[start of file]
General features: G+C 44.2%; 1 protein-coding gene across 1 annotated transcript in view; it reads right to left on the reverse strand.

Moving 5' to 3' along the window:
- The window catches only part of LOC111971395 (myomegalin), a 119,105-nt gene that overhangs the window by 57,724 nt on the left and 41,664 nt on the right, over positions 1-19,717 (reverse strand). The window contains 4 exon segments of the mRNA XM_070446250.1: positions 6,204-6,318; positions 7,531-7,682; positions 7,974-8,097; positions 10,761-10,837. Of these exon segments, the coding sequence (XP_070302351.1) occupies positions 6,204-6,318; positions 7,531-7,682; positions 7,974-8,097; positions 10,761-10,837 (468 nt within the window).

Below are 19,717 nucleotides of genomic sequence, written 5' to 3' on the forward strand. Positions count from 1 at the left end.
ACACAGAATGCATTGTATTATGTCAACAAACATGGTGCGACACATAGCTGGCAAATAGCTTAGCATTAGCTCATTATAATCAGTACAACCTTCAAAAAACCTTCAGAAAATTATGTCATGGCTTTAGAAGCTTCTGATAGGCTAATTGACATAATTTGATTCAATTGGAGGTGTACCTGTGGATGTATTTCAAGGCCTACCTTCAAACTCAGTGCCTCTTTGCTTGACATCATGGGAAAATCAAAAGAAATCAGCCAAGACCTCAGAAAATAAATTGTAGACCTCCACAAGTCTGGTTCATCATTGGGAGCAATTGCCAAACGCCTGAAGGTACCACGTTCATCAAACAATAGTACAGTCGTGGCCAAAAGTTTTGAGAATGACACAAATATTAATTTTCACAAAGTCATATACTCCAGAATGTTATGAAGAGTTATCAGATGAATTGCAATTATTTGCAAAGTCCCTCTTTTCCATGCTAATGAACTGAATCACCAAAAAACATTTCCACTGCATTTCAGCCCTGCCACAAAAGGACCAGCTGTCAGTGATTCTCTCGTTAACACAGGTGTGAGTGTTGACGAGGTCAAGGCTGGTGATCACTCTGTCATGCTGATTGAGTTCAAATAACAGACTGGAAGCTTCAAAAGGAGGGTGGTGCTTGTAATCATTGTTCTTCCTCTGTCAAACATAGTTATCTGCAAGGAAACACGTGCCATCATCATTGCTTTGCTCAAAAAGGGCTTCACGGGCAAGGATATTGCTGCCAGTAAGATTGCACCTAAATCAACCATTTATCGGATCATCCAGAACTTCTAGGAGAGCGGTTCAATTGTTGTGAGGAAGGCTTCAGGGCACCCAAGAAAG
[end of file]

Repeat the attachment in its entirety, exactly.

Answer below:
General features: G+C 44.2%; 1 protein-coding gene across 1 annotated transcript in view; it reads right to left on the reverse strand.

Moving 5' to 3' along the window:
- The window catches only part of LOC111971395 (myomegalin), a 119,105-nt gene that overhangs the window by 57,724 nt on the left and 41,664 nt on the right, over positions 1-19,717 (reverse strand). The window contains 4 exon segments of the mRNA XM_070446250.1: positions 6,204-6,318; positions 7,531-7,682; positions 7,974-8,097; positions 10,761-10,837. Of these exon segments, the coding sequence (XP_070302351.1) occupies positions 6,204-6,318; positions 7,531-7,682; positions 7,974-8,097; positions 10,761-10,837 (468 nt within the window).

Below are 19,717 nucleotides of genomic sequence, written 5' to 3' on the forward strand. Positions count from 1 at the left end.
ACACAGAATGCATTGTATTATGTCAACAAACATGGTGCGACACATAGCTGGCAAATAGCTTAGCATTAGCTCATTATAATCAGTACAACCTTCAAAAAACCTTCAGAAAATTATGTCATGGCTTTAGAAGCTTCTGATAGGCTAATTGACATAATTTGATTCAATTGGAGGTGTACCTGTGGATGTATTTCAAGGCCTACCTTCAAACTCAGTGCCTCTTTGCTTGACATCATGGGAAAATCAAAAGAAATCAGCCAAGACCTCAGAAAATAAATTGTAGACCTCCACAAGTCTGGTTCATCATTGGGAGCAATTGCCAAACGCCTGAAGGTACCACGTTCATCAAACAATAGTACAGTCGTGGCCAAAAGTTTTGAGAATGACACAAATATTAATTTTCACAAAGTCATATACTCCAGAATGTTATGAAGAGTTATCAGATGAATTGCAATTATTTGCAAAGTCCCTCTTTTCCATGCTAATGAACTGAATCACCAAAAAACATTTCCACTGCATTTCAGCCCTGCCACAAAAGGACCAGCTGTCAGTGATTCTCTCGTTAACACAGGTGTGAGTGTTGACGAGGTCAAGGCTGGTGATCACTCTGTCATGCTGATTGAGTTCAAATAACAGACTGGAAGCTTCAAAAGGAGGGTGGTGCTTGTAATCATTGTTCTTCCTCTGTCAAACATAGTTATCTGCAAGGAAACACGTGCCATCATCATTGCTTTGCTCAAAAAGGGCTTCACGGGCAAGGATATTGCTGCCAGTAAGATTGCACCTAAATCAACCATTTATCGGATCATCCAGAACTTCTAGGAGAGCGGTTCAATTGTTGTGAGGAAGGCTTCAGGGCACCCAAGAAAG